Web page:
At Unity College, Wigham was focused on expanding his technical and wilderness skills, and figuring out how he could best work with group experiences of hardship, which over time broadened beyond the veteran population. He also developed a senior thesis, exploring the philosophy behind adventure education and the connection between sustainability science and experiential education.
After graduating from Unity College, Wigham went on to earn his master’s in clinical social work from Smith College in Massachusetts, and now works as a “jack of all trades” clinical social worker at Groundworks Collaborative, a homeless shelter agency in Brattleboro, Vermont.
“The two elements that I’ve carried with me from Unity to Smith and into my professional career, have been the ability to manage, lead, and be relatively self-sufficient in very chaotic and difficult environments, and my interest in group life,” said Wigham. “And so I carry that with me today directly at the homeless shelter.”
Unlike a lot of students, Alvah Maloney (‘99) knew exactly what he wanted to do when he was wrapping up high school. Maloney, who majored in what was then called the Outdoor Recreation and Leadership program, grew up in Waterville where he helped his parents with their whitewater rafting company, and he knew that’s also what he wanted to pursue.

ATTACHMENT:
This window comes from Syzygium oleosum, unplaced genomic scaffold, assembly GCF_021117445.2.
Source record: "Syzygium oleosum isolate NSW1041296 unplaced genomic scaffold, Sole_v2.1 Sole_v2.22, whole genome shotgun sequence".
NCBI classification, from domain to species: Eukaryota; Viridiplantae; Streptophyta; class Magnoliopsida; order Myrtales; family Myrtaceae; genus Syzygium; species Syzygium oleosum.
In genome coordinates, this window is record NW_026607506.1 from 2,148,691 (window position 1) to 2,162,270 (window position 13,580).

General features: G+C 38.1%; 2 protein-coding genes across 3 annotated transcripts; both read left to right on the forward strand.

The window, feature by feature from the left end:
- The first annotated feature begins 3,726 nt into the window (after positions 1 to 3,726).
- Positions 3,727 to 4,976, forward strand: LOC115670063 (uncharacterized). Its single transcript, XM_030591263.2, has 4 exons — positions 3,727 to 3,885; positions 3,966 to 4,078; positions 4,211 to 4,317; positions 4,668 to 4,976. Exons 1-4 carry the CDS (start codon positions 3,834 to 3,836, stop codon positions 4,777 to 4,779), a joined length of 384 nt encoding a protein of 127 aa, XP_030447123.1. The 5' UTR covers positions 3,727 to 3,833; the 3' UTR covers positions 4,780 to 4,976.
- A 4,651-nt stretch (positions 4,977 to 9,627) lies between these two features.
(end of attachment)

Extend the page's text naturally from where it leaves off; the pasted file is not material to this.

“Outdoor recreation was definitely my passion,” said Maloney. “My experience at Unity College was incredible, and I even began to build my business while I was there.”
Maloney worked hard throughout his time at Unity to create what would ultimately become his own business, Maine Kayak. Now based just sixty miles from The College in New Harbor, the plan behind Maine Kayak began in an intensive Program Planning course, where Maloney built out a full blueprint for how the business would work. Celebrating the 20th year since Maine Kayak’s inception,
“The best part of my job is the philosophy behind it,” Maloney explains. “Which is to get people outdoors, help them gain a better appreciation for the outdoors, and give them that “awe” moment.”
Maloney has seen his students come with little or no experience, and work their way up to kayaking around the Grand Canyon. “To give them the knowledge and skill so they can have their own adventures, it’s very rewarding.”
With an outdoor recreation business so close to the College’s flagship campus, Maloney is always looking out for Adventure students in need of a mentor, or a summer job, to give them first-hand experience in actually running such a business.
While Zach admits it’s been too long since he’s had the chance to return to Unity, Maine, Alvah is just a little way down the road, and Becky is planning a quick trip back this fall to talk with students and the faculty about her experiences.
Back at the flagship campus, Beth Arnold and Dr. Hafford get ready for the experiential educators block for the upcoming semester. The block is an intensive semester that prepares first-year students, who are very much still finding their own adventure, for what’s to come for not only the remainder of their time at Unity College, but after it as well.
“We essentially lay down the foundational content for them in those 15 credits,” said Arnold. “From their first year they feel a really strong sense of community to that block group, because they’ve given blood, sweat and tears together. Even when they are giving their presentation for their senior internship, they will say: “You know what? I was ready for this internship after the block.”